It’s a big problem. Now comes along a group, about which I’m still seeking additional information, called No Labels. I’m intrigued. Could this be a MoveOn for Americans tired of partisan politics and interested in solutions?
Watch this YouTube video and let me know what you think.

As readers will know, I believe that the biggest threat to a successful Obama presidency lies in Nancy Pelosi and her House of Representatives.  Their full-left tilt, if left unchecked, will mean measures more extreme than are both wise for the country and sound politics for Democrats and especially Obama.  Politically, too far left means the Democrats give Republicans the amunition to potentially scuttle Obama initiatives and perhaps even alter the composition of the House and Senate over 4 years.  The good news is that there are mechanisms to neutralize Ms. Pelosi and her band of liberal brothers.  One of these is called the United States Senate.  For the good of the country, the Senate is almost always the more deliberative and cautious body.  Even better is when you have moderates of either party in the Senate working for reasonable compromise.  We saw it in the last administration when a number of Republicans joined with Democrats to defuse “the nuclear option” threatened by harder core Republicans in response to Democratic foot dragging on the confirmation of federal court nominations.  We are also fortunately seeing it in this administration and this piece in yesterday’s Washington Post by Senators Evan Bayh, Tom Carper and Blanche Lincoln called Building Bridges on the Hill informs us as to why they believe that moderates working together is a good thing.  Here’s an excerpt:  

As moderate leaders, it is not our intent to water down the president’s agenda. We intend to strengthen and sustain it. Moderation is not a mathematical process of finding the center for its own sake. Practical solutions are practical because they offer our best chance to make a difference in people’s lives today without forcing our children to pick up the tab tomorrow.

As a centrist, or “moderate”, I could not agree with the words above more.  Moderation is absolutely not a mathematical process of finding the center for its own sake.  What it is about is finding rational solutions that work irrespective of party and party politics.  That is the core message of this blog–its raison d’etre.  Thank you Senators for attempting to give it life in the United States Senate.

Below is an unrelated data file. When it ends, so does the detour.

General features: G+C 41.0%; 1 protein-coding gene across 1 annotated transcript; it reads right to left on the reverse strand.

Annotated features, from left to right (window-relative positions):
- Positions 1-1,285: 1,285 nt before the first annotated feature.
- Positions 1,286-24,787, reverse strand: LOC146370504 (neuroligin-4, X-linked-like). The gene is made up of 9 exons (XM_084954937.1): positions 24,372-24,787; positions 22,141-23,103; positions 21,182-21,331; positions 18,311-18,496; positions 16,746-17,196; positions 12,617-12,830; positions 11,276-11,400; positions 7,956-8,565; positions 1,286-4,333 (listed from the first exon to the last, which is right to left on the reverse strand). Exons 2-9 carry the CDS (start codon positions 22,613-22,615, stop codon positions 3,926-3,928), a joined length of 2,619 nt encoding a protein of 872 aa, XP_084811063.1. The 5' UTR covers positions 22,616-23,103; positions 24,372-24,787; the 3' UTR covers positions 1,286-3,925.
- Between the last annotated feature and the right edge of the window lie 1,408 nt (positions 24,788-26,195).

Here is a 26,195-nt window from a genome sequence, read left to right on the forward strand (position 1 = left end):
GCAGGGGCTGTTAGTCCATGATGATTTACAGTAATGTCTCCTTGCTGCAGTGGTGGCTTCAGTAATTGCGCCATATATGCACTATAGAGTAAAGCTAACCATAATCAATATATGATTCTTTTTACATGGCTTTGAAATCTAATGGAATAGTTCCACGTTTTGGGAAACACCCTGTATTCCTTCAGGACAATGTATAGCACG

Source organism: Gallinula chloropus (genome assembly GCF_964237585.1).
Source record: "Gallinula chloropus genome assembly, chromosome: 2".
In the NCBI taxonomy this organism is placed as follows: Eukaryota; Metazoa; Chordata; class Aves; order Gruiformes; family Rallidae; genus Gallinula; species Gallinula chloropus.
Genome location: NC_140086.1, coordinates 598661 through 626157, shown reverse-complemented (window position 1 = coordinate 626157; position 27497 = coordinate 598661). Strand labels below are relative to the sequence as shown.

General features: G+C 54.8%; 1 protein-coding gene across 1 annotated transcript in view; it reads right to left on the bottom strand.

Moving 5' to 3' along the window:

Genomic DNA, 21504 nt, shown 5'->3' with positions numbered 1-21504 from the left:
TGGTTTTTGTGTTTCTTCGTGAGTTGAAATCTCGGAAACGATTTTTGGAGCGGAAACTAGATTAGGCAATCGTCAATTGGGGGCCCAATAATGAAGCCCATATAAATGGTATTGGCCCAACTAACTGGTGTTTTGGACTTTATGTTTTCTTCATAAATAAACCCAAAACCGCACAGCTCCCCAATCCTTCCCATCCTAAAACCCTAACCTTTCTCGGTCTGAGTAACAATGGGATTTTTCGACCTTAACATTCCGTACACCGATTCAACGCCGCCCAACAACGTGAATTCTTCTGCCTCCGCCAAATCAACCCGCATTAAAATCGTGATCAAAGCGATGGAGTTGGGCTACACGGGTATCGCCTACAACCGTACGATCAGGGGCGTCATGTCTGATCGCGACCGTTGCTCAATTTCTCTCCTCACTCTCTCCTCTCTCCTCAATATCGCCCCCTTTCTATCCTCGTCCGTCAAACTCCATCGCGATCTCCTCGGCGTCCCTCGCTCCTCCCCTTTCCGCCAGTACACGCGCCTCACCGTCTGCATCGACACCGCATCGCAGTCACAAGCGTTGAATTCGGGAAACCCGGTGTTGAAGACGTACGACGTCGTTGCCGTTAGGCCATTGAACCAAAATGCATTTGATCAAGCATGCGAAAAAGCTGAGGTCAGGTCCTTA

I am going to do my best to not let this posting turn into a rant.  The catalyst for my irritation, if that’s the right word for what I’m experiencing, was a story in Saturday’s New York Times entitled Administration is Open to Taxing Health Benefits.  Here are the opening paragraphs of the story, which I recommend reading in full:

The Obama administration is signaling to Congress that the president could support taxing some employee health benefits, as several influential lawmakers and many economists favor, to help pay for overhauling the health care system.

The proposal is politically problematic for President Obama, however, since it is similar to one he denounced in the presidential campaign as “the largest middle-class tax increase in history.” Most Americans with insurance get it from their employers, and taxing workers for the benefit is opposed by union leaders and some businesses.

In television advertisements last fall, Mr. Obama criticized his Republican rival for the presidency, Senator John McCain of Arizona, for proposing to tax all employer-provided health benefits. The benefits have long been tax-free, regardless of how generous they are or how much an employee earns. The advertisements did not point out that Mr. McCain, in exchange, wanted to give all families a tax credit to subsidize the purchase of coverage.

At the time, even some Obama supporters said privately that he might come to regret his position if he won the election; in effect, they said, he was potentially giving up an important option to help finance his ambitious health care agenda to reduce medical costs and to expand coverage to the 46 million uninsured Americans. Now that Mr. Obama has begun the health debate, several advisers say that while he will not propose changing the tax-free status of employee health benefits, neither will he oppose it if Congress does so.

At the time Senator McCain proposed taxing employee health benefits I thought it was an interesting idea that needed to be considered.  I was impressed with the independent commentary I read at the time that suggested that it was indeed a good idea.  However, Mr. Obama not only said “no”, he said “hell no.”  And, he not only said “hell no,” he made it a primary campaign issue, and called it, as reported in the excerpt above, “the largest middle-class tax increase in history.” 

Now we learn that a lot of people, the President apparently included, have long thought this to be a good idea and worthy of consideration.

To say I am deeply disappointed by this news is a gross understatement.  President Obama campaigned on bringing change to America and yet he was willing to employ this most craven of political tactics–saying whatever he needed to say–in order win an election.  Post-partisan indeed.